Successive govts’ wasteful spending, subsidizing expensive lifestyle boosted economic woes – Lemo

* Subsidy removal helping federal, state govts with funds for projects

By Nudoiba Ojen

A former Deputy Governor of the Central Bank of Nigeria, Dr Tunde Lemo, has said that the downward spiral of Nigeria’s economy as evident in the very weak value of the Naira to other currencies of the world as fallout of the wasteful spendings of successive governments overtime.

Lemo, who said that the lifestyles of the privileged few among the citizens and the foreign appetites of many Nigerians also share in the blame for the worsening economy, however called for a change for the economic condition to improve.

The ex-CBN deputy governor, who spoke on Sunday night as Guest on the popular monthly current affairs programme, BOILING POINT ARENA, where he dissected the topic, “Persistent Unstable Macro-Economic Environment: Any Way Out?”

He said that the administration of President Bola Tinubu should not be blamed for the country’s economic woes, saying “The removal of subsidy on petrol implemented by this administration is helping governments at federal and state levels to have a pool of funding for infrastructural projects”.

Answering a question on how Nigeria got it wrong economically, the former CBN Deputy Governor traced the trajectory of the Nigerian economy from 1960 till date and submitted that the oil boom in the 70s, coupled with the expensive lifestyles of the privileged few, led the country on the downward spiral.

The financial expert said: “In 1960, we had an agrarian economy, Southwest pride itself in cash crop majorly cocoa, and the North, groundnut mainly among so many others and, of course, the Middle Belt is the food basket and in the East, we had the palm oil, the rubber and so on and so forth.”

“We struck oil in the mid-60s to late 70s to the point that we had this quotation that money was not the problem, but how to spend it. That was where we got it wrong. Because we had cheap dollar. Our currency was heavily over-valued in real and effective term.

“We had students in the universities who will collect their bursary and during the long holiday, they jet out to Rome, London, Milan and everywhere. Life then was easy. The Petro dollar that we were earning was subsidizing our expensive lifestyle of the few.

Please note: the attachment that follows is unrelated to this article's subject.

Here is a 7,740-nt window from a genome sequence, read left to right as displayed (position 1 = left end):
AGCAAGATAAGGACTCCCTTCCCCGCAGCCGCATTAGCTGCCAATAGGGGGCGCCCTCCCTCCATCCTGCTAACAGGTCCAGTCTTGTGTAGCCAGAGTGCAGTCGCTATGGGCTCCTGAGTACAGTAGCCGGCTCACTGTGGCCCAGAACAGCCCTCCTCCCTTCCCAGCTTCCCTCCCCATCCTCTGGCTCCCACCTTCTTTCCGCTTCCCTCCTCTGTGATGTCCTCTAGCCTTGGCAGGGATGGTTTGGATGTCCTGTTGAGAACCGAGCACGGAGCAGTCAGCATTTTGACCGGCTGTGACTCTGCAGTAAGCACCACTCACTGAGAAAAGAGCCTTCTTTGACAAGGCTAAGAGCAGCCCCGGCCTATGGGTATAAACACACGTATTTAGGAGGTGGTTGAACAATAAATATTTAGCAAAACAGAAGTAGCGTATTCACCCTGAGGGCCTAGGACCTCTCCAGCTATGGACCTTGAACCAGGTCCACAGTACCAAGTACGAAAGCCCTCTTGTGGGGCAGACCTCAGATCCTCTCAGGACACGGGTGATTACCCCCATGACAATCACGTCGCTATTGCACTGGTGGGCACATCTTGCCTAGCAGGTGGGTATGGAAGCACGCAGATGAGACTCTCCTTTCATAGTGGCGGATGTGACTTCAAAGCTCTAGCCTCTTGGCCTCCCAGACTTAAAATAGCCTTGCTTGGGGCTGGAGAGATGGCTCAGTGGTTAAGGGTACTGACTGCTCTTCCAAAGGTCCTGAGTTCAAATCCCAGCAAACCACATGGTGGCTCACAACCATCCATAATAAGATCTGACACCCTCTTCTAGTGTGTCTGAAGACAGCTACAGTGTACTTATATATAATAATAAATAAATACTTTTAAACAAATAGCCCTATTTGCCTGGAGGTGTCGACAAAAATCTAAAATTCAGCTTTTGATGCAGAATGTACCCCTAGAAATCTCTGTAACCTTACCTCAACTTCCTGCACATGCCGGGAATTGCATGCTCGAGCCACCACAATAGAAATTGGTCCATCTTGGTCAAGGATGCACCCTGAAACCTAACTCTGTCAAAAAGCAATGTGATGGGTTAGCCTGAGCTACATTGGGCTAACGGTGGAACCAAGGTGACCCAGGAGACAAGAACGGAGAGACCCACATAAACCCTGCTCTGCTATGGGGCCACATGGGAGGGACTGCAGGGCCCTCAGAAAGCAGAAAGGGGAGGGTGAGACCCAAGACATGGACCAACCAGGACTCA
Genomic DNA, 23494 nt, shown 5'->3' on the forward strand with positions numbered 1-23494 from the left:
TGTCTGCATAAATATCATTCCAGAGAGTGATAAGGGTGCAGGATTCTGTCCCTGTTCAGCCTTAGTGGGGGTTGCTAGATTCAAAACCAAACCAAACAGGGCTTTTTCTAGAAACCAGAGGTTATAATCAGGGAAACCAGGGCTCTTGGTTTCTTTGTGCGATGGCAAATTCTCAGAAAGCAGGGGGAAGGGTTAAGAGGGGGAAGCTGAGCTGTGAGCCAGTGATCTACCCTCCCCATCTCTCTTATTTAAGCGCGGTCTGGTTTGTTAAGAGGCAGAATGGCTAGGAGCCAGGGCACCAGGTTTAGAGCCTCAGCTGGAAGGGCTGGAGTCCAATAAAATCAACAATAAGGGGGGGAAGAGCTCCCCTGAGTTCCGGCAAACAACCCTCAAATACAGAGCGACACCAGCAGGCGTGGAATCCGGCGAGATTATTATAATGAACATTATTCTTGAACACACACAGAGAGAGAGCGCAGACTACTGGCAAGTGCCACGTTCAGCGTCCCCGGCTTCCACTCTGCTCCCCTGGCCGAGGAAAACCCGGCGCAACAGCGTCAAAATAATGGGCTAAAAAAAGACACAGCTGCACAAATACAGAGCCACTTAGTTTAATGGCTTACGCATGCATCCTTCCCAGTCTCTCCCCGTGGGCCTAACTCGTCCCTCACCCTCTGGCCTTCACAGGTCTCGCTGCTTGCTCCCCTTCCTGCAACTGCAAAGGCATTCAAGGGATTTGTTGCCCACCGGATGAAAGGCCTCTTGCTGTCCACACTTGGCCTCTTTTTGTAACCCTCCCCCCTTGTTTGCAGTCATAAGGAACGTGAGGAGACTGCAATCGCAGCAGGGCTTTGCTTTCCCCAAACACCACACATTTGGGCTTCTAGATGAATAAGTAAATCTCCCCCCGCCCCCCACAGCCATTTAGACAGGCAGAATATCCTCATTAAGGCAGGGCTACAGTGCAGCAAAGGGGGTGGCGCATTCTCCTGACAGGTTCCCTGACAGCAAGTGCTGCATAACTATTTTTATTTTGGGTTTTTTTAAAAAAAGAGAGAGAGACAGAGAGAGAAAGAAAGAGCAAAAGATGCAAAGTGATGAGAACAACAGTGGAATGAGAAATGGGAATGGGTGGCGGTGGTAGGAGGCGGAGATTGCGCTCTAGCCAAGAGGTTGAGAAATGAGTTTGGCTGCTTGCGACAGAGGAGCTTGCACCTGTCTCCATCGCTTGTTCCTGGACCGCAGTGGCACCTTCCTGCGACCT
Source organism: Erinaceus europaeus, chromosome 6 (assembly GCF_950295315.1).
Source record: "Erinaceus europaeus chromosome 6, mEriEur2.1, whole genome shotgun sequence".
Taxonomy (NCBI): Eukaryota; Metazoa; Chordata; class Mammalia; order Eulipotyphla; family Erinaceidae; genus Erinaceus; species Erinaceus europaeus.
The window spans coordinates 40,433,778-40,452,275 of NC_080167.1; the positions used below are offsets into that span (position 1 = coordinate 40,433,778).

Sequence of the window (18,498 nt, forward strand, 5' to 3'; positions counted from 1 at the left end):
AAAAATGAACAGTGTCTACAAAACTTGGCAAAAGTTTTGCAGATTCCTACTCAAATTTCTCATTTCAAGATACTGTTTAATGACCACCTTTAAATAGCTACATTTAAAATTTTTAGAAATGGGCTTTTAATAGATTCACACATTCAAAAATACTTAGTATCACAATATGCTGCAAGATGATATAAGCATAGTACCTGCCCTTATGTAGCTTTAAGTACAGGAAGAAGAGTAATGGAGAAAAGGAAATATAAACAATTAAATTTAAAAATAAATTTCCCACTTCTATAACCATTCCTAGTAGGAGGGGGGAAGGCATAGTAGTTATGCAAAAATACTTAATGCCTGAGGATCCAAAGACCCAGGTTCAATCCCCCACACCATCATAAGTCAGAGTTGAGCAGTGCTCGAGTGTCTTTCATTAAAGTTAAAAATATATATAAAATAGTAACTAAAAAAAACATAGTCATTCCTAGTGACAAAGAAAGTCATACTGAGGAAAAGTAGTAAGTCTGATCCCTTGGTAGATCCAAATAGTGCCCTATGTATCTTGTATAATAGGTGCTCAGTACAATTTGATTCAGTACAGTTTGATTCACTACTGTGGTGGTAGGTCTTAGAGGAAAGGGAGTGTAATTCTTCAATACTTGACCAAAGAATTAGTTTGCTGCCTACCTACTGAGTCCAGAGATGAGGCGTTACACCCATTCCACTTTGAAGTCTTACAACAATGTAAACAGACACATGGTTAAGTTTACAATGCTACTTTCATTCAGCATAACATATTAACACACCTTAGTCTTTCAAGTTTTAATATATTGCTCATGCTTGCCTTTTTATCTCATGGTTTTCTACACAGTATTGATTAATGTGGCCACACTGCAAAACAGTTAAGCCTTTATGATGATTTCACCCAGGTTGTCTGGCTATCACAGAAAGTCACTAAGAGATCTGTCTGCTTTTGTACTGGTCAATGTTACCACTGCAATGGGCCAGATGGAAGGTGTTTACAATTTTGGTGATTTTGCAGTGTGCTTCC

“Even the government began to earn income they didn’t work for. The bulk of the money which the different arms of government were spending was not tax money. Even the electorate didn’t hold them accountable because it was free money and so corruption was the order of the day.

“Overtime we began to expand government expenditure from three regions to four, to 22 states, 19 states and finally to 36 states.”

Lemo also identified other factors that contributed to the current state of the Nigerian economy to include over reliance on petrol as a means of dollar revenue, capital flight, food importation, medical education, medical tourism and corruption among others.

His words: “The trajectory of the Naira has always been going up, it has never come down. The speculative activities is part of what led us to where we are”.

“Our lifestyle is also why we are where we are today. Food importation in the last 10 years have average over $7bn and they are majorly rice, sugar and fish.

“Tell me, why should our staple be imported food? There was problem in Ukraine and the price of bread in Nigeria skyrocketed. Travel to Europe, Asia, their staple is what they produce. It is only in Nigeria that our staple is what is imported.

“What about education tourism, between $1bn to $2bn dollars is what we are spending sending our children to schools abroad. What about health tourism, even for common health checks.”

On how to mitigate the impact of the economy downturn, the Ogun state-born financial expert, called on government to ensure that the cost of living is reduced particularly for those at the lower rung of the ladder and to also speed up on the mass transit for workers.

He further advised government to sell off the nation’s refineries to the private sector to manage profitably.

“These assets are old. They are no longer as productive as they should be and they can’t be operated by government for profit. Otherwise, we will still be borrowing money to pay for work not done. Let’s sell those refineries as scrap to the private sector. We have seen the example in cement and it has worked. Let’s sell all these non critical assets.”

The monthly discourse, the 12th in the series, on governance and nation building is the brainchild of the Initiator and Convener, Dr Ayo Arowojolu, a seasoned Media professional and Public Relations Strategist.

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